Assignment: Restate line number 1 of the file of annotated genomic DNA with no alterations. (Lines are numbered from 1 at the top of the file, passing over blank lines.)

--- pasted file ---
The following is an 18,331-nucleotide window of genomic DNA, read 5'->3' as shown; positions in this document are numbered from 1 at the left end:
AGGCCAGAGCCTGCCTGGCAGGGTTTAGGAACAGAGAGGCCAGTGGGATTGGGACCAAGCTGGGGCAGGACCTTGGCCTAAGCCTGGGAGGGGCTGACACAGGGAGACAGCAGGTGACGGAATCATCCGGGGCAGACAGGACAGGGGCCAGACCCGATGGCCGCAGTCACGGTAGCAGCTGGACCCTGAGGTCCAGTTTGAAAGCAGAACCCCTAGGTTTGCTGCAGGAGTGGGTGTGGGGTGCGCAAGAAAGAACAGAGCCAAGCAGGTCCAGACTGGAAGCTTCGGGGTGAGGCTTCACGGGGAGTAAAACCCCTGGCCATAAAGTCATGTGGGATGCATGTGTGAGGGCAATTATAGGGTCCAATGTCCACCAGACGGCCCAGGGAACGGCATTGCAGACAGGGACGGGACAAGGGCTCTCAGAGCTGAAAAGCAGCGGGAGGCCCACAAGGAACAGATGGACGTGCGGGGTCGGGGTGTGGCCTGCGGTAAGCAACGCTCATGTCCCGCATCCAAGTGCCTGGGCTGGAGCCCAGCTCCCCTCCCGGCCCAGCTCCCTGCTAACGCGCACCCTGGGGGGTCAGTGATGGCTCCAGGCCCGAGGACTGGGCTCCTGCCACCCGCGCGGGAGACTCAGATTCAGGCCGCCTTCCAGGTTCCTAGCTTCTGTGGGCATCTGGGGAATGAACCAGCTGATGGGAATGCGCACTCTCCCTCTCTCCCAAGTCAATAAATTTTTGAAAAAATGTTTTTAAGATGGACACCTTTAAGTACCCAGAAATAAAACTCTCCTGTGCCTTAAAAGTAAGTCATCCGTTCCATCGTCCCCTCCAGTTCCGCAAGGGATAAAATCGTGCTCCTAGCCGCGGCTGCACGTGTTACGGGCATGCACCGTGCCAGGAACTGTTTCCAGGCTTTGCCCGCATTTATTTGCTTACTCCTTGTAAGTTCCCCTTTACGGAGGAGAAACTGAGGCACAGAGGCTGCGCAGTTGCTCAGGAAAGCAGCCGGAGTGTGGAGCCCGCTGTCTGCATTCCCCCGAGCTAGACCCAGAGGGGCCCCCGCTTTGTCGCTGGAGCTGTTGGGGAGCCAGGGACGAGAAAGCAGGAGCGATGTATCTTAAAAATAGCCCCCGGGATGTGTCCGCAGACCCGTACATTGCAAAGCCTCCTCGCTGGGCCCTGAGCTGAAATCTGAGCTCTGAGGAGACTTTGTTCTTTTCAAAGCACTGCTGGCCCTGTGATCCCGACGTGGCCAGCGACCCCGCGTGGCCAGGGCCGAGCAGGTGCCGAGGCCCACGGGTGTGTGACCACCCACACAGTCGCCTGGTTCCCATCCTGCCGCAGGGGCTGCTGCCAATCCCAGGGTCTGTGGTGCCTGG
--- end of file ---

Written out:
The following is an 18,331-nucleotide window of genomic DNA, read 5'->3' as shown; positions in this document are numbered from 1 at the left end: